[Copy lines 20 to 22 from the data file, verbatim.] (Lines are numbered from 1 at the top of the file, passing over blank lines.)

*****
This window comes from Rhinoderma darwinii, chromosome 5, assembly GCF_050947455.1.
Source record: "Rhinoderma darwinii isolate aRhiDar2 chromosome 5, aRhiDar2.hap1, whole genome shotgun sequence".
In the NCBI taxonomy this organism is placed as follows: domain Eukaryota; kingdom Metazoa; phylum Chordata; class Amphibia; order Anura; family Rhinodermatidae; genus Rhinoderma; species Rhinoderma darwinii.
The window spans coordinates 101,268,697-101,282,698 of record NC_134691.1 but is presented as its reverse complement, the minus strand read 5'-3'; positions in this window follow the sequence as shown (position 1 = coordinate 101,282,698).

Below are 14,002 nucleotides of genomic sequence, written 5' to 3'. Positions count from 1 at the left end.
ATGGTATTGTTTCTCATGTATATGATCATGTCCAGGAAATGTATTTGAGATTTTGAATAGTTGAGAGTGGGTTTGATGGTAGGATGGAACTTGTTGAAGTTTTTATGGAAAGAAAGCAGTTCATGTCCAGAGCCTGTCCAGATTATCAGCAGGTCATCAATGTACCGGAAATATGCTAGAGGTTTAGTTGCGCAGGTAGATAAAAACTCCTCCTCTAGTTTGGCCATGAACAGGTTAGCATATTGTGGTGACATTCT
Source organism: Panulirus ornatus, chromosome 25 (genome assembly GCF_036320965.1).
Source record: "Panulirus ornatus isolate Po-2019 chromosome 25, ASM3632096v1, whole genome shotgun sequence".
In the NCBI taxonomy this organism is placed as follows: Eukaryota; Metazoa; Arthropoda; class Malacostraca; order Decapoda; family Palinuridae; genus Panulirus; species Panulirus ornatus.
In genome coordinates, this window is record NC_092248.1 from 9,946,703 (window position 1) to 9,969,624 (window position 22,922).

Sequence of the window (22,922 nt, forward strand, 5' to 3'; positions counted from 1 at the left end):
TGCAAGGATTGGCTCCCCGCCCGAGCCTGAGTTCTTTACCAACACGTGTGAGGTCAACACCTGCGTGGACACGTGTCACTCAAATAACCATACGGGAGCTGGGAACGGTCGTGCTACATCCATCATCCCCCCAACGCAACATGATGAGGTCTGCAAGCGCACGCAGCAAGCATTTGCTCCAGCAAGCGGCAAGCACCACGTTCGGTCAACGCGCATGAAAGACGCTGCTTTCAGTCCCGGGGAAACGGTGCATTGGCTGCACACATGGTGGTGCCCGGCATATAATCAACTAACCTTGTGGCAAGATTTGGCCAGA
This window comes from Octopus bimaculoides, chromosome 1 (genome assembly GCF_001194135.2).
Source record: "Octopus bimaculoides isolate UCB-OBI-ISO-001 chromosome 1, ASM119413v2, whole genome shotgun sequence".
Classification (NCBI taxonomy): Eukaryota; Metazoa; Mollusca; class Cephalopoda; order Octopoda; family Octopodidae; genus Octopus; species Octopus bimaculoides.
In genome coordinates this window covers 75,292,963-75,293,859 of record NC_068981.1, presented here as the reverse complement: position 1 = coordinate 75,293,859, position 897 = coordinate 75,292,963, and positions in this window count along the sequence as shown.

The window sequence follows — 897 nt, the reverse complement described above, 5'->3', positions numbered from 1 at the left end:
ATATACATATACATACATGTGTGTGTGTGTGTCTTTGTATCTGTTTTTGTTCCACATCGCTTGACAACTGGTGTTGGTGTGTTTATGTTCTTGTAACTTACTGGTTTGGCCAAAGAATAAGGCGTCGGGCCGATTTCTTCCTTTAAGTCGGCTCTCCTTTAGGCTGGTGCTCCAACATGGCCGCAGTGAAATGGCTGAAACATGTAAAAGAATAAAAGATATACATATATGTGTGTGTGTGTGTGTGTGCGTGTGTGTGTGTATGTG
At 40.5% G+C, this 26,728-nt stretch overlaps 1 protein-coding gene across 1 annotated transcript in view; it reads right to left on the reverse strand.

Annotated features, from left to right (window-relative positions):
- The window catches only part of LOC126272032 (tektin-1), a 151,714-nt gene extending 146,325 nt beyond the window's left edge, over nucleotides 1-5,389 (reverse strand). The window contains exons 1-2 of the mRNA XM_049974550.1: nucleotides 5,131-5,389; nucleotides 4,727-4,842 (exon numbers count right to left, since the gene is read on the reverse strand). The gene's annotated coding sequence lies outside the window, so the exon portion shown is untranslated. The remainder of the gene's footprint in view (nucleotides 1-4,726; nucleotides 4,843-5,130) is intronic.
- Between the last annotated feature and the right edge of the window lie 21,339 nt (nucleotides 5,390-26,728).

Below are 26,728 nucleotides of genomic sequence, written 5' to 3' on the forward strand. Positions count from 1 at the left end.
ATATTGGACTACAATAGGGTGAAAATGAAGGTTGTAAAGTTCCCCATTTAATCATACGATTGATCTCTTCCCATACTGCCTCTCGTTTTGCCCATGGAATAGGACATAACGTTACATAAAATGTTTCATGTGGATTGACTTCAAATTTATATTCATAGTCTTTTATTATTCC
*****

Annotated features, from left to right (window-relative positions):
- The window catches only part of LOC126272032 (tektin-1), a 151,714-nt gene extending 146,325 nt beyond the window's left edge, over nucleotides 1-5,389 (reverse strand). The window contains exons 1-2 of the mRNA XM_049974550.1: nucleotides 5,131-5,389; nucleotides 4,727-4,842 (exon numbers count right to left, since the gene is read on the reverse strand). The gene's annotated coding sequence lies outside the window, so the exon portion shown is untranslated. The remainder of the gene's footprint in view (nucleotides 1-4,726; nucleotides 4,843-5,130) is intronic.
- Between the last annotated feature and the right edge of the window lie 21,339 nt (nucleotides 5,390-26,728).